Marriage: the oldest casualty of western civilization?

In my last post, I talked about how western civilization has seen institutions that put harsh restrictions on people replaced with looser restrictions. I don’t know any good exceptions to this trend, and I wanted to reiterate one additional example that is also very stark and instructive.

Take marriage. At the beginning, marriage was an extremely sacred and powerful social institution. In Europe, it was for a long time controlled by the church which had enormous power over those who ignored its dictates. This had to do with rights that a man had over his wife, who got property from the marriage, and also who inherited the name of the family. Even nobles were largely bound by these dictates. Henry IV had to create his own church to twist out of his marriage commitments.

As time went on though, the requirements softened in a variety of ways. Women began a painstaking campaign for equality within the marriage structure. Furthermore, divorce became easier, the penalties for infidelity less, and arranged marriages became less prevalent. All of these developments continued to the present day. For example as late as 1963, interracial marriages were forbidden in Virginia. More or less though, today, there is a high degree of choice that infuses the marriage institution. People can marry and divorce as they see fit and the stigmatization for being a “bastard” is as far as I know, quite low (though the effect of such a thing on the prospects of the bastards is still quite disastrous). There are STILL laws against adultery in the U.S. (it’s a court martial offense in the military and some states still have laws against it) but the penalties are very small and cases are rarely brought and prosecuted. Adultery is deemed to disrupt the social order in particularly egregious case or when some other angle intersects.

Then of course there is the issue of whether homosexual marriages will be allowed. I think it’s safe to say the day will come. Young people are hugely supportive of gay marriage (when the older generation dies off the issue will be largely dead I predict) and the whole force of European history seems to say that greater choice and flexibility will come, one way or another, into the institution.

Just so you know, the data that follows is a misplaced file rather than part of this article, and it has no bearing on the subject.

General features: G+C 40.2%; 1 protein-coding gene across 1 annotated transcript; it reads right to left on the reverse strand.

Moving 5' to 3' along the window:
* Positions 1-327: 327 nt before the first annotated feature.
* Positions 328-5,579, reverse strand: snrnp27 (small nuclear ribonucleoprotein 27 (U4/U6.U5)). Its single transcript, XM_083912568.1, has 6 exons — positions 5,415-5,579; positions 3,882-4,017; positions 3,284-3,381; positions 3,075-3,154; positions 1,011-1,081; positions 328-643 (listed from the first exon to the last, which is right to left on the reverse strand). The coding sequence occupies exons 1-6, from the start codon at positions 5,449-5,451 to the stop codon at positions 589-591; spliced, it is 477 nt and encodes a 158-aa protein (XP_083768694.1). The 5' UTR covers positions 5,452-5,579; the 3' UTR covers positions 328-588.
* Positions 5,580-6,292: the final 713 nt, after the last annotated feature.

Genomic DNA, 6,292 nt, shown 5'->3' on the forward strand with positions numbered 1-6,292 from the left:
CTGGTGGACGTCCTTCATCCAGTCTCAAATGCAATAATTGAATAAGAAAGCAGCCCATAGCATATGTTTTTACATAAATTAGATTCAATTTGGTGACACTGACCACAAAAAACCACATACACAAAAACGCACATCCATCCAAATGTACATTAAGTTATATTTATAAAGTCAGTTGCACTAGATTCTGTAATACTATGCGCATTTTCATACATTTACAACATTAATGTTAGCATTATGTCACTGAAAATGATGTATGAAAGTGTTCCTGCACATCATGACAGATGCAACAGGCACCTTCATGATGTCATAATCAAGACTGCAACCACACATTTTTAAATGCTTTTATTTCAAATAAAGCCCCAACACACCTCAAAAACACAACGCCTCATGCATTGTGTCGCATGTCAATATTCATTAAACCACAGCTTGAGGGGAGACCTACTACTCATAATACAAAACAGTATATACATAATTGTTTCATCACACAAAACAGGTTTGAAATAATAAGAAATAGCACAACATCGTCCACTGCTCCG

What fewer people appreciate is that even as gay marriage is on the horizon of being accepted, it seems that marriage in general is on a slow decline. Less people are getting married, more people are getting divorced, and I’ve heard many people in my generation struggling to understand why it needs to have the social sanction and backing that it does.  The view (not yet in wide circulation, but growing) is something like this: If you’re with someone, then you’re with someone and if they know it, then why does anyone else need to know or care? Love, more than ever, more than class, more than a labor arrangements (women in the kitchen, men at work), religion, and government, is the arbiter of marriage. But as that happens, it seems that marriage will need to be reformulated again to survive. My point is just that the more reformulations it endures, the less urgent it becomes.

I’ll reiterate the point I made in my last point. If marriage continues on its trend to become less and less important, then we may see the end of one of the first and seemingly most powerful social institutions ever created. After something like 2000 years (at LEAST), we would have a conclusive case of society, over the long term, transforming one of the most fundamental human instincts toward a very radically new expression. Just as biologists look over history to understand the evolutionary arch of a species or ecosystem, it might very interesting for sociologists and historians to think broadly about what characteristics of our civilization created, and then over such a long time, destroyed, marriage as a social form.


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